The freshman broke his foot during Friday's practice
The promising freshman season of Southeast Missouri State point guard Lucas Nutt is over.
Nutt, son of first-year Southeast coach Dickey Nutt, suffered a broken foot during Friday's practice. He was leading the Ohio Valley Conference and ranked 35th nationally in assist-to-turnover ratio.
"He just made a move, a plant. It was not a collision at all," Dickey Nutt said. "We're just heartbroken. It's certainly a very, very disappointing blow to our team."
Nutt, who missed Southeast's first two games due to back problems that also caused him to miss several weeks of practice, came off the bench in the Redhawks' (4-7) past nine contests and averaged 16 minutes per game.
Nutt has a team-high 33 assists against just 12 turnovers. He is tied for first on the squad with 10 steals.
Offensively, Nutt is averaging 4.9 points, sixth on the team. He has hit 7 of 14 3-pointers (50 percent) and is 9 of 11 from the free-throw line (81.8 percent).
"Lucas did a lot for us. He made sure when he came into the game we didn't drop at all. In fact we might have gone up a bit. A lot of things he does doesn't show up on the stat sheet," Dickey Nutt said. "We have a lot of guards, a lot of combo guards, but he was the pure point guard on our basketball team."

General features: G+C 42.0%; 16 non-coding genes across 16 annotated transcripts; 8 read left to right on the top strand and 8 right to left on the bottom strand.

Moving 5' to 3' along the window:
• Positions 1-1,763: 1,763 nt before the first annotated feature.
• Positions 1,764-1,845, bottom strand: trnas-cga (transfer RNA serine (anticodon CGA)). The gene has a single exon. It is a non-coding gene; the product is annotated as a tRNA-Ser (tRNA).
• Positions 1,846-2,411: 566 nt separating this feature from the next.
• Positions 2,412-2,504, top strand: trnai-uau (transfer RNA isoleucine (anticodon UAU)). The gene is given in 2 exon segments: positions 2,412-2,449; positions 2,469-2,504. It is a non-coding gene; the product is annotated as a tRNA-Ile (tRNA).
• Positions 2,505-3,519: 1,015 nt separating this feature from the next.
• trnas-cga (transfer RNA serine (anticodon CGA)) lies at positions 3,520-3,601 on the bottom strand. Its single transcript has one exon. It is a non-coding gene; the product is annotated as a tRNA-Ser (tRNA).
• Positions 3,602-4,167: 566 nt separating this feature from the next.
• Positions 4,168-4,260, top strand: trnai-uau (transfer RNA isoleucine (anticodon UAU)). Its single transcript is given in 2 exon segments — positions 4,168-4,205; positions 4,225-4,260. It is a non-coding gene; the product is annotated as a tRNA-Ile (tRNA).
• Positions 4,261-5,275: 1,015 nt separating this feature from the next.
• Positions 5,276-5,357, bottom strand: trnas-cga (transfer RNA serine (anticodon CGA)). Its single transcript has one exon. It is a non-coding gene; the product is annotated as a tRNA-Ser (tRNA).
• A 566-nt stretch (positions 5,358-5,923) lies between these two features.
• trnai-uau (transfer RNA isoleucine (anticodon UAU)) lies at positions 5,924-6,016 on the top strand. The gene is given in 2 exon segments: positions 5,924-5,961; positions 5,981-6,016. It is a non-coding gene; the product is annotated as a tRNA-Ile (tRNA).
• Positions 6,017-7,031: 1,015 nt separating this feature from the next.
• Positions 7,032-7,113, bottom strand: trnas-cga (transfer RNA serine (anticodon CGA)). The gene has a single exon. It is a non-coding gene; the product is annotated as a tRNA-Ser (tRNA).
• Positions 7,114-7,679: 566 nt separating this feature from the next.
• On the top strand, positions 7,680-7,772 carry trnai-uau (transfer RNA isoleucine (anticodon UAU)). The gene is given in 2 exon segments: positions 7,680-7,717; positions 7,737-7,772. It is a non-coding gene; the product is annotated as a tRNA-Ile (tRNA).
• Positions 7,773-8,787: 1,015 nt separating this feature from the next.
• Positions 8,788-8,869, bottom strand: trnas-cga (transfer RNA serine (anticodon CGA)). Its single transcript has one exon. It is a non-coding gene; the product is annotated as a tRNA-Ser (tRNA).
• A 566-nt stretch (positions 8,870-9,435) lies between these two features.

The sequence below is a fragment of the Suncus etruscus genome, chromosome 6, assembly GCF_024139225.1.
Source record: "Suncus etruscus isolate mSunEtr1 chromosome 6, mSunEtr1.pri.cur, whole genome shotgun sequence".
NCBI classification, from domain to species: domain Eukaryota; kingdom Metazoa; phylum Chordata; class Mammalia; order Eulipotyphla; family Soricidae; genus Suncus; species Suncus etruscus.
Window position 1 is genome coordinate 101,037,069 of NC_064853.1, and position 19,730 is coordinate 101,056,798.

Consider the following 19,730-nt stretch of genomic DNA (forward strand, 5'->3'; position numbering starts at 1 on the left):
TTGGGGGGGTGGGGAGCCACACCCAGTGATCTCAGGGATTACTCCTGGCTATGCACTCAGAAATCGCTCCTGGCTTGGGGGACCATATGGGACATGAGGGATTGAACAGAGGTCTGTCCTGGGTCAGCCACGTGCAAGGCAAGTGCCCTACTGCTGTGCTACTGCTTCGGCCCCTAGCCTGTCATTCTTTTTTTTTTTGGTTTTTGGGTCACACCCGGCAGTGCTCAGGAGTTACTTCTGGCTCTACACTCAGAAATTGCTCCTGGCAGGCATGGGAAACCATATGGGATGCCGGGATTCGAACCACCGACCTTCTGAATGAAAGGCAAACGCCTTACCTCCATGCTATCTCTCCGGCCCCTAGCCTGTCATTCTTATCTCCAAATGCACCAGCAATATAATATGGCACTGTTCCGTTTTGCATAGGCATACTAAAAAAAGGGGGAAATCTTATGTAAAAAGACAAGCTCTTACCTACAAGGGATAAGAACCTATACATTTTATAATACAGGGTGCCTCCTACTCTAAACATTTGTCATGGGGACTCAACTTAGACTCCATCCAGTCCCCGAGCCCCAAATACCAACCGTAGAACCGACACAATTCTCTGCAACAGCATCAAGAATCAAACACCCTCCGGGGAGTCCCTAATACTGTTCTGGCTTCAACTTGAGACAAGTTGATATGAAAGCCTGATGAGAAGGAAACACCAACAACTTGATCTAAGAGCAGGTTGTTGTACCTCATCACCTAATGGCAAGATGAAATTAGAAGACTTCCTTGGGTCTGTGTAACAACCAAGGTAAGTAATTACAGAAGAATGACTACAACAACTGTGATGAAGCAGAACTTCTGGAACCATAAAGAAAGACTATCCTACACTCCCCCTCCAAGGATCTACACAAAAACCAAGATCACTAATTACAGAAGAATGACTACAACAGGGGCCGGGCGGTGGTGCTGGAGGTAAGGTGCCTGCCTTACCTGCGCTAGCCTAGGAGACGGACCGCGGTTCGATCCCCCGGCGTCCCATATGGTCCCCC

Nutt was coming off the best performance of his young college career as he recorded his first double-double with 10 points and 12 assists during a 116-60 rout of Williams Baptist on Dec. 12.
"He did a lot of good things for us. He handled the basketball and he played with a swagger," Dickey Nutt said.
If there is a silver lining to the injury, it's that Nutt should be able to receive a medical redshirt that will give him back this season of eligibility.
A player is eligible for a medical hardship if he has appeared in less than 30 percent of his team's regular-season games. Nutt has played in nine of Southeast's 30 regular-season contests, 27 percent.
"His cutoff was 10 and he's played in nine. That's the only consolation we can look at," Dickey Nutt said. "His future is in front of him. He's going to get bigger and stronger, and better and better."